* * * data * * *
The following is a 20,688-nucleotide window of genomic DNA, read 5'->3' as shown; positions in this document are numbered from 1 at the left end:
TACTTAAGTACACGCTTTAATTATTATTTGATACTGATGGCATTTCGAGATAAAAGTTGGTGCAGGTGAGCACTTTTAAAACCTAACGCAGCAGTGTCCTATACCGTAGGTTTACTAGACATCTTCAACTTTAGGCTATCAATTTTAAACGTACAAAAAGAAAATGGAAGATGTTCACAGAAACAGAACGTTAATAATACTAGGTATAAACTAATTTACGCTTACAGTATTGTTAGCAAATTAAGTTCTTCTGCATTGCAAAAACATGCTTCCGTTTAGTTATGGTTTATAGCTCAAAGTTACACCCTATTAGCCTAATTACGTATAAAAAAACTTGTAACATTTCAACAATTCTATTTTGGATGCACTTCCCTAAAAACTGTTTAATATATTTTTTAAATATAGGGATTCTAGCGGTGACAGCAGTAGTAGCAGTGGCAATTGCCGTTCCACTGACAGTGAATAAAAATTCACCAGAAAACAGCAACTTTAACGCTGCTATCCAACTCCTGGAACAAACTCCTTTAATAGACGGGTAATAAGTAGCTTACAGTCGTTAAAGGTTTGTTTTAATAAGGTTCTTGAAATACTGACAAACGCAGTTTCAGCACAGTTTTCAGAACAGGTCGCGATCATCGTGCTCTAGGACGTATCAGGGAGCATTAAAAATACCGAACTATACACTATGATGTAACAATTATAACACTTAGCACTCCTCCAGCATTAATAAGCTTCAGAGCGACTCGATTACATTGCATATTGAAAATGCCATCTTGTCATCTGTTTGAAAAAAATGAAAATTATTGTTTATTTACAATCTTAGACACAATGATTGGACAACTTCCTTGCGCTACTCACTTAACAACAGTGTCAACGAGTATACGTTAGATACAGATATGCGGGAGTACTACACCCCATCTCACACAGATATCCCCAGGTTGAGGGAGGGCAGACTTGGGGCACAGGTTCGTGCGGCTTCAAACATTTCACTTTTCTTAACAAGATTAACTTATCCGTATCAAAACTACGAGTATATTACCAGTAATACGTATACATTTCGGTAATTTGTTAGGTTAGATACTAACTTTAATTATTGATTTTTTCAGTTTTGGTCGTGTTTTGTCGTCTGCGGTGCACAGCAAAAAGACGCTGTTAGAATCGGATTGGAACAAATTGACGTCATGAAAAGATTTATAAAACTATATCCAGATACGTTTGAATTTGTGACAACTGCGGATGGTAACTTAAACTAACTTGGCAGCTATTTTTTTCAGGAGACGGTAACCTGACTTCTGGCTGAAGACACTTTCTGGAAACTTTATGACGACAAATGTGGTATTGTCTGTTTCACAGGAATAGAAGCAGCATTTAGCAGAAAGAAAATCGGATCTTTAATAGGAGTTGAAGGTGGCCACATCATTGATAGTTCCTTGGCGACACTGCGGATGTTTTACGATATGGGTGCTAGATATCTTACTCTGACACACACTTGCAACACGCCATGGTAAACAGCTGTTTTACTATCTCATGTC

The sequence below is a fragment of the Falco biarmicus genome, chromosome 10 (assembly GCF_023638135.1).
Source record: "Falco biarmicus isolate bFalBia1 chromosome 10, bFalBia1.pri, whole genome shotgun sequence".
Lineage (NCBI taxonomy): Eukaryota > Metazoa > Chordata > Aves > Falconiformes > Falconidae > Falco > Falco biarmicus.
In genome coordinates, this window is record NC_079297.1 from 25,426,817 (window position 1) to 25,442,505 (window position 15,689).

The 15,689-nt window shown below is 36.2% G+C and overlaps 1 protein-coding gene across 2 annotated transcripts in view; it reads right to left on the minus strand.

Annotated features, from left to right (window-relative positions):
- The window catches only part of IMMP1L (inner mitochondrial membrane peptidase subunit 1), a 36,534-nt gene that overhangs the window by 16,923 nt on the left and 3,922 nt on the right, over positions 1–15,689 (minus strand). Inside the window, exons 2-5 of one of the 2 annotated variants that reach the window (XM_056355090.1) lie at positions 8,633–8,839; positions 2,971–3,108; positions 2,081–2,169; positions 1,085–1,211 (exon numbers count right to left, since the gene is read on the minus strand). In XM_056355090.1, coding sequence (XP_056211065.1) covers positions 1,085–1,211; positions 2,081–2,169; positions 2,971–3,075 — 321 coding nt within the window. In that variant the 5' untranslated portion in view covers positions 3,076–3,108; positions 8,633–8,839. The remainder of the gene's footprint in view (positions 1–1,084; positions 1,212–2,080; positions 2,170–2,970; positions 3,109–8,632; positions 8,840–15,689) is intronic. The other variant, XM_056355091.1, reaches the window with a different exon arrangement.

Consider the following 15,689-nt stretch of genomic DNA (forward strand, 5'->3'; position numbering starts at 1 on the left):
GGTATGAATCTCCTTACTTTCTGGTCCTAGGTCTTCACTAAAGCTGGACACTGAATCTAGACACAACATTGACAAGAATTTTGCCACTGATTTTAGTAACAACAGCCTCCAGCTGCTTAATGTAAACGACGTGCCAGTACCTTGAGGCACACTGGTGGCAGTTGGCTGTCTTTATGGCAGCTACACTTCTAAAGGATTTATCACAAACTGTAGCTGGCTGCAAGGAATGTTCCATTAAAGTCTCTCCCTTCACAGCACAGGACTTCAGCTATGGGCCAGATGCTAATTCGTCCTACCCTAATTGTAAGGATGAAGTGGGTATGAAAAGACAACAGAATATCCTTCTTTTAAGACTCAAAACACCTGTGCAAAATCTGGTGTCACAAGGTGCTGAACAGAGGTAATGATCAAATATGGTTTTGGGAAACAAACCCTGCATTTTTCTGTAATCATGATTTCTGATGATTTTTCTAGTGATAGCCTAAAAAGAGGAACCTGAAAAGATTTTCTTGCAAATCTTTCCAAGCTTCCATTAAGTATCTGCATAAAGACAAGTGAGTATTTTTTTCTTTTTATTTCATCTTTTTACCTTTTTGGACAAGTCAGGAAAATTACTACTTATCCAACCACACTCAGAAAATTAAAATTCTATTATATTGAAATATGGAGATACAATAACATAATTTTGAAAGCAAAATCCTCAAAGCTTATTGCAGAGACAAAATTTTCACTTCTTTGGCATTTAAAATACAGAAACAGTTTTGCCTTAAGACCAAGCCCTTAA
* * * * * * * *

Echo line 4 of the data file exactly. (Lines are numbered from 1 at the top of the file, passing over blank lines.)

Source record: "Falco biarmicus isolate bFalBia1 chromosome 10, bFalBia1.pri, whole genome shotgun sequence".